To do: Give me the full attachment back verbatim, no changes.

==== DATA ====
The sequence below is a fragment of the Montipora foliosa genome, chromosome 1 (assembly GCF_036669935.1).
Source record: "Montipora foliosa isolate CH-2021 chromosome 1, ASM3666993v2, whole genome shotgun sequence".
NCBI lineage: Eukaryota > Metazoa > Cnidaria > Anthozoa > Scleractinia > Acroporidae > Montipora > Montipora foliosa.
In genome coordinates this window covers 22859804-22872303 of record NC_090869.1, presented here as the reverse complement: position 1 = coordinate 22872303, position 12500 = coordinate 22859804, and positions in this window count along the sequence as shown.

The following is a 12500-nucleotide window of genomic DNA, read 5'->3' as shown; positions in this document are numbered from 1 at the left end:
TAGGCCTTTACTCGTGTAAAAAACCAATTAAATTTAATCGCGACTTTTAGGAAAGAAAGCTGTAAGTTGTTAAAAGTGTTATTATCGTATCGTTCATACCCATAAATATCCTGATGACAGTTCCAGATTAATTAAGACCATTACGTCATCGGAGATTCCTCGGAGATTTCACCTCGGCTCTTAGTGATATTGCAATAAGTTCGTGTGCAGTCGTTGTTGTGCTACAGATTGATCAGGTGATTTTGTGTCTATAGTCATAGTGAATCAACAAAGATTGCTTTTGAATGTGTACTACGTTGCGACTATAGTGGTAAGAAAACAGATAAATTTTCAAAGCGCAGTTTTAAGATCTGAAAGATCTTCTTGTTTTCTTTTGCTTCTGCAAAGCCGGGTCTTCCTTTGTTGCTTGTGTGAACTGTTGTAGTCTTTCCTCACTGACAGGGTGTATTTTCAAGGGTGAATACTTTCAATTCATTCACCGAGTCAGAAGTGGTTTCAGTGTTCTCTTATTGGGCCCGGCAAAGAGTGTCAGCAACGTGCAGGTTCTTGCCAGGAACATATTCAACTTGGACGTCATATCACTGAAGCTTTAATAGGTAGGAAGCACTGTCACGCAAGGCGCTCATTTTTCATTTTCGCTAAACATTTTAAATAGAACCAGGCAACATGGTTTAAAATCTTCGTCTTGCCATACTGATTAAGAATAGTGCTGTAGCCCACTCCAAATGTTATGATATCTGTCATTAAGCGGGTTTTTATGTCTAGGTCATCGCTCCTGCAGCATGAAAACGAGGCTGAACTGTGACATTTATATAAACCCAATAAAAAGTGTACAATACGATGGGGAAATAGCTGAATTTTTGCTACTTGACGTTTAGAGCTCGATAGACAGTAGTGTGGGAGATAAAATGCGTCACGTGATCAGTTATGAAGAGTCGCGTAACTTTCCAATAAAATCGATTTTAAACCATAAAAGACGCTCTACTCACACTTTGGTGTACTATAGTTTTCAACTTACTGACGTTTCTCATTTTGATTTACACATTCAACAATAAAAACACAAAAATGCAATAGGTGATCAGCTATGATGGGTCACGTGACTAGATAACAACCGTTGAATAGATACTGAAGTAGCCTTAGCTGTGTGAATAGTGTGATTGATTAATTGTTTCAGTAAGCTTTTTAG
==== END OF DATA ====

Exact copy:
The sequence below is a fragment of the Montipora foliosa genome, chromosome 1 (assembly GCF_036669935.1).
Source record: "Montipora foliosa isolate CH-2021 chromosome 1, ASM3666993v2, whole genome shotgun sequence".
NCBI lineage: Eukaryota > Metazoa > Cnidaria > Anthozoa > Scleractinia > Acroporidae > Montipora > Montipora foliosa.
In genome coordinates this window covers 22859804-22872303 of record NC_090869.1, presented here as the reverse complement: position 1 = coordinate 22872303, position 12500 = coordinate 22859804, and positions in this window count along the sequence as shown.

The following is a 12500-nucleotide window of genomic DNA, read 5'->3' as shown; positions in this document are numbered from 1 at the left end:
TAGGCCTTTACTCGTGTAAAAAACCAATTAAATTTAATCGCGACTTTTAGGAAAGAAAGCTGTAAGTTGTTAAAAGTGTTATTATCGTATCGTTCATACCCATAAATATCCTGATGACAGTTCCAGATTAATTAAGACCATTACGTCATCGGAGATTCCTCGGAGATTTCACCTCGGCTCTTAGTGATATTGCAATAAGTTCGTGTGCAGTCGTTGTTGTGCTACAGATTGATCAGGTGATTTTGTGTCTATAGTCATAGTGAATCAACAAAGATTGCTTTTGAATGTGTACTACGTTGCGACTATAGTGGTAAGAAAACAGATAAATTTTCAAAGCGCAGTTTTAAGATCTGAAAGATCTTCTTGTTTTCTTTTGCTTCTGCAAAGCCGGGTCTTCCTTTGTTGCTTGTGTGAACTGTTGTAGTCTTTCCTCACTGACAGGGTGTATTTTCAAGGGTGAATACTTTCAATTCATTCACCGAGTCAGAAGTGGTTTCAGTGTTCTCTTATTGGGCCCGGCAAAGAGTGTCAGCAACGTGCAGGTTCTTGCCAGGAACATATTCAACTTGGACGTCATATCACTGAAGCTTTAATAGGTAGGAAGCACTGTCACGCAAGGCGCTCATTTTTCATTTTCGCTAAACATTTTAAATAGAACCAGGCAACATGGTTTAAAATCTTCGTCTTGCCATACTGATTAAGAATAGTGCTGTAGCCCACTCCAAATGTTATGATATCTGTCATTAAGCGGGTTTTTATGTCTAGGTCATCGCTCCTGCAGCATGAAAACGAGGCTGAACTGTGACATTTATATAAACCCAATAAAAAGTGTACAATACGATGGGGAAATAGCTGAATTTTTGCTACTTGACGTTTAGAGCTCGATAGACAGTAGTGTGGGAGATAAAATGCGTCACGTGATCAGTTATGAAGAGTCGCGTAACTTTCCAATAAAATCGATTTTAAACCATAAAAGACGCTCTACTCACACTTTGGTGTACTATAGTTTTCAACTTACTGACGTTTCTCATTTTGATTTACACATTCAACAATAAAAACACAAAAATGCAATAGGTGATCAGCTATGATGGGTCACGTGACTAGATAACAACCGTTGAATAGATACTGAAGTAGCCTTAGCTGTGTGAATAGTGTGATTGATTAATTGTTTCAGTAAGCTTTTTAG